"Gaining access to information from the department was difficult," Subramanian said. "That speaks to issues concerning transparency."

    The panel consisted of three retired federal and state judges from jurisdictions outside of San Francisco—Justice Cruz Reynoso, Judge LaDoris H. Cordell and Judge Dickran M. Tevrizian Jr.— as well as eight law firms helping the panel on a pro bono basis.

    According to the panel, the District Attorney’s Office asked the Blue Ribbon Panel to perform two main tasks: Review the approximately 4,000 incident reports revolving around the text message scandal, and study whether bias is institutionalized within the SFPD.

    Cordell said some officers are afraid to speak up, even when they witness racial bias among fellow officers.

    "When you read this report, you'll see there were officers afraid to come talk to these folks, and the ones who did talk demanded anonymity," Cordell said. "They wouldn’t give their names because they were afraid they were going to be harmed."

    Subramanian hoped the report would improve the relationship between the police department and communities in San Francisco, especially people of color.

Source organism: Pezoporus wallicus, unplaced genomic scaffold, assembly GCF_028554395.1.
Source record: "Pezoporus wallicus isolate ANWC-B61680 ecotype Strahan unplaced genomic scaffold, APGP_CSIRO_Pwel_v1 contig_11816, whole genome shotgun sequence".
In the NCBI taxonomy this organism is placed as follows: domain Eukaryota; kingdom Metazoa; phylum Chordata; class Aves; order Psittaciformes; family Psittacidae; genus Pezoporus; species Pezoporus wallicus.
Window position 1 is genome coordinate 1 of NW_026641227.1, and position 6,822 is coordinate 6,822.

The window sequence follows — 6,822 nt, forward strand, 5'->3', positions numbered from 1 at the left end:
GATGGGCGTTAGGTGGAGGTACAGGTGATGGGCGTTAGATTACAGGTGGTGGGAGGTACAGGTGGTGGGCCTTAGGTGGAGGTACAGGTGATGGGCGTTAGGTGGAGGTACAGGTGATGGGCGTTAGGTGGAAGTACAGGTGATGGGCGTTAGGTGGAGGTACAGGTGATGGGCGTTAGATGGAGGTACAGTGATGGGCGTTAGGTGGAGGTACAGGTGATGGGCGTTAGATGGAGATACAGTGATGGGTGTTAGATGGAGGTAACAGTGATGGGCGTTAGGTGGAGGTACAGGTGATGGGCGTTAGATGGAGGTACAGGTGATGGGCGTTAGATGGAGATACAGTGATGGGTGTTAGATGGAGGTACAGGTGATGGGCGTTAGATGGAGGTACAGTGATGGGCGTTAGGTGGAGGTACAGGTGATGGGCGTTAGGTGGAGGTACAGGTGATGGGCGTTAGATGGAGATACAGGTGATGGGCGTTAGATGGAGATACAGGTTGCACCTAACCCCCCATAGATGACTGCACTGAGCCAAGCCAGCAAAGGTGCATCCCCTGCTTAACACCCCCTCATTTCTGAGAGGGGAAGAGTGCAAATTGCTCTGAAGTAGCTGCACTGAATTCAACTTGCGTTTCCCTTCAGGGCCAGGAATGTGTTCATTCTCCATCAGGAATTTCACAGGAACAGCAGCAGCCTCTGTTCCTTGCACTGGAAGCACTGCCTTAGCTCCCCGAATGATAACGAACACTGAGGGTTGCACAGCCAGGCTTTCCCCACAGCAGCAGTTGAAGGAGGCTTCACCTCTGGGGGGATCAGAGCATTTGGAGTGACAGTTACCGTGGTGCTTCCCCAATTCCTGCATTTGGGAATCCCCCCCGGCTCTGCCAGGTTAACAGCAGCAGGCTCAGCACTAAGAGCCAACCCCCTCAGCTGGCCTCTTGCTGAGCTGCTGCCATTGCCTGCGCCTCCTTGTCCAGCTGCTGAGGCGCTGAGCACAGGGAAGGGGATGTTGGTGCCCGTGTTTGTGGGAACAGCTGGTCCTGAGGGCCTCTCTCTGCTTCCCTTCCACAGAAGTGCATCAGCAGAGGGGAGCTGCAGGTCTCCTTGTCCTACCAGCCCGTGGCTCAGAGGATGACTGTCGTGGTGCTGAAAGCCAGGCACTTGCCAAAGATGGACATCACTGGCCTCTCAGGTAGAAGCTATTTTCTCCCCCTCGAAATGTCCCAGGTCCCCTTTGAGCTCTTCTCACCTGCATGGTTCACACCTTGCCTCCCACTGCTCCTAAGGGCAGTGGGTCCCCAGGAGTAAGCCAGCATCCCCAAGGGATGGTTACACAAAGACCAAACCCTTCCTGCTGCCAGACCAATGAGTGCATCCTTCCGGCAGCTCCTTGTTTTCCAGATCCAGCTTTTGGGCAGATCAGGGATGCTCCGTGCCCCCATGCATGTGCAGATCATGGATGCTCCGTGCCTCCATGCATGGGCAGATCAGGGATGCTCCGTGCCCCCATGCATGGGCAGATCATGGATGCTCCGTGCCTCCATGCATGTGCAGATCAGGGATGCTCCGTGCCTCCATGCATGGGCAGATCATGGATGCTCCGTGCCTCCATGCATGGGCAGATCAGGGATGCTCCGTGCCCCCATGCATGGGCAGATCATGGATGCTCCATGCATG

"Recent events have definitely proved we’re in a crisis. The trust between police and the public is close to rock bottom," Subramanian said. "To really prove trust, you need a department transparent enough to allow the public to hold it accountable."

    Both the mayor's office and the Police Department released statements in response to the report:

    Mayor's office statement

    We encourage the collaborative efforts of all agencies and individuals that are coming to the table with the city to move forward our justice and police reforms. We thank the Blue Ribbon Committee for their efforts.

    We are making critical investments to rebuild trust with our communities and are changing how our police officers handle conflicts. We recently adopted a revised Use of Force Policy that focuses on using minimal force. The entire force is currently receiving implicit bias and cultural competency training. We are investing in body cameras and funding enhanced de-escalation training. We have provided new funding for oversight of the Police Department and are still working under the full review of the U.S. Department of Justice.

    We will continue to work collaboratively with the community to improve leadership, transparency and accountability within the San Francisco Police Department and strengthen policies, procedures, training and equipment to keep both residents and police officers safe.

    Police Department statement

    The Department has received the report by the Blue Ribbon Panel. We appreciate the efforts of the Panel members. The Department will conduct an analysis of the report over the next few weeks and forward a copy to the US Department of Justice to be considered for inclusion in its comprehensive review of the Police Department.